This year, Mitsubishi has released two new "Diamond Series" 1080p projectors at two different price points. Their flagship model, the HC7000, was reviewed earlier this month, and is a good choice for dedicated dark room home theater. Now, the HC6500 has arrived, and brings with it solid performance at a lower price. High lumen output, a very sharp picture, and great shadow detail make it a good performer with HD film and video, while quiet exhaust and a 5,000 hour lamp life make it a pleasure to use. The HC6500 is for sale through authorized dealers for $3,495 or less.
ANSI lumens: 1200
Contrast (full on/off): 15,000:1
Light Engine: 1920x1080, native 16:9, 0.7" three-panel inorganic LCD with 160W lamp.
Video Compatibility: 1080p/60/50/24, 1080i, 720p, 576p, 576i, 480p, 480i.
Connection Panel: Two HDMI 1.3 ports, one YPbPr component input, one VGA port, s-video, component video, one serial port, and a 12V trigger.
Lens and Throw Distance: 1.6x powered zoom/focus lens with powered vertical and horizontal lens shift. Throws a 100" diagonal 16:9 image from 10' 2" to 16' 6".
Lamp Life: 2,000 hours (5,000 hours in eco-mode)
Replacement lamp price: $450 retail. Street price closer to $330.
Warranty: Two years.
High Lumen Output. The HC6500 is rated for 1,200 ANSI lumens maximum light output. Our test unit measured 752 lumens maximum, using the "High Brightness" color temperature setting. This setting is perfect for times when a little ambient light is desired; it gives color a greenish cast but does not significantly distract from the image. In our video optimized mode, which used the "medium" color temperature as a starting point, we measured 518 lumens on our test unit.
Low lamp mode causes a 22% decrease in lumen output, so video optimized mode drops to 408 lumens. The key benefit to low lamp mode is a substantial boost in lamp life, from 2000 hours up to 5000 hours. Depending on your screen size and type, room reflectivity, and ambient light conditions, low lamp mode may be the ideal choice for many users.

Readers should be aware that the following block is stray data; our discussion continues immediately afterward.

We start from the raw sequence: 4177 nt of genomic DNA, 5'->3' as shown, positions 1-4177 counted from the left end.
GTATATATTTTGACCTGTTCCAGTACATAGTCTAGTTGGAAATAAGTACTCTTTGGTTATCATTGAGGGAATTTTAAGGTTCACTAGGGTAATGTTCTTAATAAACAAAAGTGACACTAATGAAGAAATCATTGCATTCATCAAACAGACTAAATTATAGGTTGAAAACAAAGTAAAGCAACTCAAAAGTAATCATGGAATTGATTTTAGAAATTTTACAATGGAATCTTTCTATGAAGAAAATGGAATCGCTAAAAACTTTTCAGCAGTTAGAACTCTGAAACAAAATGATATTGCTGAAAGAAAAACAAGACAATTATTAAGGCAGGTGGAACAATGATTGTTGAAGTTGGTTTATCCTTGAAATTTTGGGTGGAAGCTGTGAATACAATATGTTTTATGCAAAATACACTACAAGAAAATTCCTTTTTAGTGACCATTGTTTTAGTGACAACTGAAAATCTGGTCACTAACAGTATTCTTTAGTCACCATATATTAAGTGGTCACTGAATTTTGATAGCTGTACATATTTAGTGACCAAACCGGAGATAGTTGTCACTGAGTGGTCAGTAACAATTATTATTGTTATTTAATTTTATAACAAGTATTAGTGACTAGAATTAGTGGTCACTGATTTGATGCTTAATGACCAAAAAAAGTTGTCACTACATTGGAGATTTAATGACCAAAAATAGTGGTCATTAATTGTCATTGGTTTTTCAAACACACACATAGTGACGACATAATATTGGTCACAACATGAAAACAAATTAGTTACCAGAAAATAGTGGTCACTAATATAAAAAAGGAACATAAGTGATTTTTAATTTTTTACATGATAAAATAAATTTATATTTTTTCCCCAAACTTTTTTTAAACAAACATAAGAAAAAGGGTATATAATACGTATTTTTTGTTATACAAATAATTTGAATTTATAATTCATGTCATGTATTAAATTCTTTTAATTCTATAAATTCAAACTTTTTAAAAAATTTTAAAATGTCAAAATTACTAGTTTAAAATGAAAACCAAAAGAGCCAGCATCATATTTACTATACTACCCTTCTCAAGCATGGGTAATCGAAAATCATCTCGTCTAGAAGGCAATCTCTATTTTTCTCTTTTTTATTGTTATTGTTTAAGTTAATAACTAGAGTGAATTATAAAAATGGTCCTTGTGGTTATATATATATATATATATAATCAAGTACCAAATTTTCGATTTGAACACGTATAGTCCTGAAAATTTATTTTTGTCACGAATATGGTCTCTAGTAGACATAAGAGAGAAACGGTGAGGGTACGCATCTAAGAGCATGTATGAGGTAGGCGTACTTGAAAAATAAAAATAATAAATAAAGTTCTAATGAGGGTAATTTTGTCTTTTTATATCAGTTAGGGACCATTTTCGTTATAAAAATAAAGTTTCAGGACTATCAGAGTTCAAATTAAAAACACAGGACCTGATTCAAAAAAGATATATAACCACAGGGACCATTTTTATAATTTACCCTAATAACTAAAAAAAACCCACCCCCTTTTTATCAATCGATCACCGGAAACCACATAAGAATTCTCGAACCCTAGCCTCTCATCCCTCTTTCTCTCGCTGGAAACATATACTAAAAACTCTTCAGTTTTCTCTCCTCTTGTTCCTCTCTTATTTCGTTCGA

The HC6500 has a 1.6:1 zoom lens, and using the telephoto end of the lens results in a further 20% drop in lumen output. If you use both low lamp mode and the telephoto end of the zoom lens, video optimized mode drops to roughly 330 lumens. In this situation, smaller screen sizes and strict light control are preferred to ensure you still have a vibrant, bright picture.
Razor Sharp Picture. When the first Mitsubishi 1080p projector, the HC5000, was released, we commented on how sharp it looked when compared to the competition. Several generations later, we find ourselves saying the same thing about the HC6500. While not drastic, the projector has a clear and noticeable advantage in image sharpness and clarity that is visible when placed head to head with its LCD competition.
Good Shadow Detail, Open Midtones. While the HC6500 lacks the inky blacks of some of its competitors, it has very good shadow detail and rich, open mid-tones. This contributes to a sense of three-dimensionality that you would not anticipate from its relatively low contrast.